Yemen FlagYemen
Finland FlagFinland


Four is greater than Two: Good Friday repentance

So often when I hear two groups arguing, I think to myself  “the problem isn’t what we think about this subject, it is how we are thinking about it.”  If you have read posts here for any time at all you will know that I am not a big fan of dualism in general. I invest great amounts of energy examining binaries and pulling apart overly simplistic dichotomies.

In the past I have utilized a Venn diagram to illuminate the overlap between two groups that are ‘given’ as the options. Lately, I have focused more on the 4th and 5th area.
So in American politics, when ‘republican’ and ‘democrat’ are given to me as opposites, you simply illustrate the overlapping values of the two (3rd space) and then point out those who are ‘neither’ (4th space) like Green folks and anarchists. Then draw a circle around the whole system and point out folks outside the system (5th space) like Canadians.

This semester my two classes are ‘Political Liberalism and It’s Critics’ and ‘Globalization’. It has given me lots of practice in picking up on patterns and thinking in different shaped categories.

Example 1: when a subject like ‘Norms’ is discussed – in sexual identity or sexual practices for instance – often a basic “for & against” structure is presented for any isolated topic. But as the discussion develops you can actually see that this is not a linear ‘far left – far right’ spectrum configuration – even if it is presented as such!

You quickly see that there are least 4 positions even ON a spectrum: if the far left position is “there are no norms” and the far right position is that norms are “intrinsic / originate outside the system” and implement themselves, you can imagine that a center-left position would be an emergent perspective (norms arise from below in the population and then ascend) and a center-right position of top-down Hierarchy where norms are seen to be passed down from the authorities. Recognizing those four positions facilitates a radically different conversation than just outlining two.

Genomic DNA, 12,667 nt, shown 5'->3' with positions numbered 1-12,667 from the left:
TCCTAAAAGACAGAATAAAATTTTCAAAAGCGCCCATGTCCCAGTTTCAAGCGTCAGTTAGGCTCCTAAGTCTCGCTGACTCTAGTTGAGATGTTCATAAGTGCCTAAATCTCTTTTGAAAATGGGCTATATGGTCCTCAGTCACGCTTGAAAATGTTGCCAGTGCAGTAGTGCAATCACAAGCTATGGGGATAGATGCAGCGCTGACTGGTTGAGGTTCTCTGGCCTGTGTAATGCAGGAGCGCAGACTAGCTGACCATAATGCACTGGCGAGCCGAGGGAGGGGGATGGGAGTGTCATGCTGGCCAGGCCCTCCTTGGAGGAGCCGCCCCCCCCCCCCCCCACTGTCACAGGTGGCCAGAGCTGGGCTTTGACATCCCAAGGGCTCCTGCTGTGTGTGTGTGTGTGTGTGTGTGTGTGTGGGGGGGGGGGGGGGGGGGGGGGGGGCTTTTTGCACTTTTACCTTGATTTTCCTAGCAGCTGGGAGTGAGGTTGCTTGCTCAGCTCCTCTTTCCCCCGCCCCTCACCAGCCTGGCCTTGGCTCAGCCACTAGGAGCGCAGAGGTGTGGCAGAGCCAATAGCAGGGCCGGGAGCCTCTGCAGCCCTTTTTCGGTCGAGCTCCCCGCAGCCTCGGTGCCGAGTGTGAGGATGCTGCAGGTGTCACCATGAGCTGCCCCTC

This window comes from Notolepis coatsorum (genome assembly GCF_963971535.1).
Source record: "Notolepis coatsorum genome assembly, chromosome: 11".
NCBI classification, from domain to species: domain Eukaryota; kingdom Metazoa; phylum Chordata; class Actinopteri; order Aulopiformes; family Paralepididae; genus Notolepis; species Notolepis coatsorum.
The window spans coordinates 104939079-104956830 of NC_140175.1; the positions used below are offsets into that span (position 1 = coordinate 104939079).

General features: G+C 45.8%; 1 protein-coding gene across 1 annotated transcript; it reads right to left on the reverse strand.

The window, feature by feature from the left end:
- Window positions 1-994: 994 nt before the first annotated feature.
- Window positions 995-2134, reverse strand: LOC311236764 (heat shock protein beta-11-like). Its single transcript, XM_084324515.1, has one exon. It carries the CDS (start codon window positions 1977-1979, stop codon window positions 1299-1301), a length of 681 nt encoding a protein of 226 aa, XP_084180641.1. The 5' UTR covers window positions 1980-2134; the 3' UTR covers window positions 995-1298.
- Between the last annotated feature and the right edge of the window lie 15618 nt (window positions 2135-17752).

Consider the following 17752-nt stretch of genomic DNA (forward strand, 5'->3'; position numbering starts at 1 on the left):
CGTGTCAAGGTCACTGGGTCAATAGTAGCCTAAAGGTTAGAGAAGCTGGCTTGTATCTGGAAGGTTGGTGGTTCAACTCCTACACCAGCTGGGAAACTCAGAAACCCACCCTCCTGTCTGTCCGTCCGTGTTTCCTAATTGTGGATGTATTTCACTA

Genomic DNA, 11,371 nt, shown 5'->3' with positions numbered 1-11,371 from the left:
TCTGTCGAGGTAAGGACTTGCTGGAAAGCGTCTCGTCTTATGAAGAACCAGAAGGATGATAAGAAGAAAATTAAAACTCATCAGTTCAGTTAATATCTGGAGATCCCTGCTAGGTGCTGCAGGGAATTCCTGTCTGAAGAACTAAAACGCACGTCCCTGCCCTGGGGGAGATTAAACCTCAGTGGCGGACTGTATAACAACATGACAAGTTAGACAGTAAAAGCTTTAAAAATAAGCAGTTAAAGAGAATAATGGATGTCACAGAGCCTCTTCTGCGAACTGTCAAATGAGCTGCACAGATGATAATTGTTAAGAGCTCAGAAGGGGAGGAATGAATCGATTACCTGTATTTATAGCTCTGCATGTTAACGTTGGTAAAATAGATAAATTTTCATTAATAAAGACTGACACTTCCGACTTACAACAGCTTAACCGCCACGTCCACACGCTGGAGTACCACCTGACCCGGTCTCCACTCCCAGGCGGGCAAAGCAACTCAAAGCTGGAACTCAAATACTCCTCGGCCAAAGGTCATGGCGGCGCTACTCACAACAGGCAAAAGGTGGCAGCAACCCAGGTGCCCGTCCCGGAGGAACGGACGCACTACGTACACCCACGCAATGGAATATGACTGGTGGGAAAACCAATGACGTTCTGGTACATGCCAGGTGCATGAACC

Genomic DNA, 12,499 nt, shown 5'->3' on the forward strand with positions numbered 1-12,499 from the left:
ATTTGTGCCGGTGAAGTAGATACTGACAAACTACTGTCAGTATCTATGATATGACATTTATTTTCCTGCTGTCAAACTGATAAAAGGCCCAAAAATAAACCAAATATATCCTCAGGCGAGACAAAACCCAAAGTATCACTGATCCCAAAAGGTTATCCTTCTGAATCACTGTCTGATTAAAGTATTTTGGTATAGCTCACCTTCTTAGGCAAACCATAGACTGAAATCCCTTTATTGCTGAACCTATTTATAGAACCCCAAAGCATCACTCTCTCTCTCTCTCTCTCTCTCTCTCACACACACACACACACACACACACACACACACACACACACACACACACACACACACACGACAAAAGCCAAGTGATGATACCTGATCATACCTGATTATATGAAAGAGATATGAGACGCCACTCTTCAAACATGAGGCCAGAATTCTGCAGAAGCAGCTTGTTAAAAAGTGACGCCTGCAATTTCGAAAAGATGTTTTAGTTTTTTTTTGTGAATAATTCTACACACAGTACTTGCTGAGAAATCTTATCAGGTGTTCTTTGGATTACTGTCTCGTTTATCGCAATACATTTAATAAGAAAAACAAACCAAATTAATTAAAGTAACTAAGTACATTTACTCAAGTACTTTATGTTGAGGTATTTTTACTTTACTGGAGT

Example 2: when the subject is ‘Law’ or court rulings, we need to rise above elementary ‘agree’ and ‘disagree’ binaries.  There are actually 4 positions in practice.

  • Agree & Obey
  • Agree & Disobey
  • Disagree but Obey
  • Disagree and Disobey

It is essential to admit that in any population there will be great variety, disparity, and diversity – so we do a terrible disservice to the matter when we reduce the matter down to basic dichotomies.

The reason I bring this up is because I am very concerned about the round-and-round cul-de-sac conversations that I hear over and over again in the church. I am growing convince that as contemporary Christians, the issue is increasingly not what we think but how we think about it.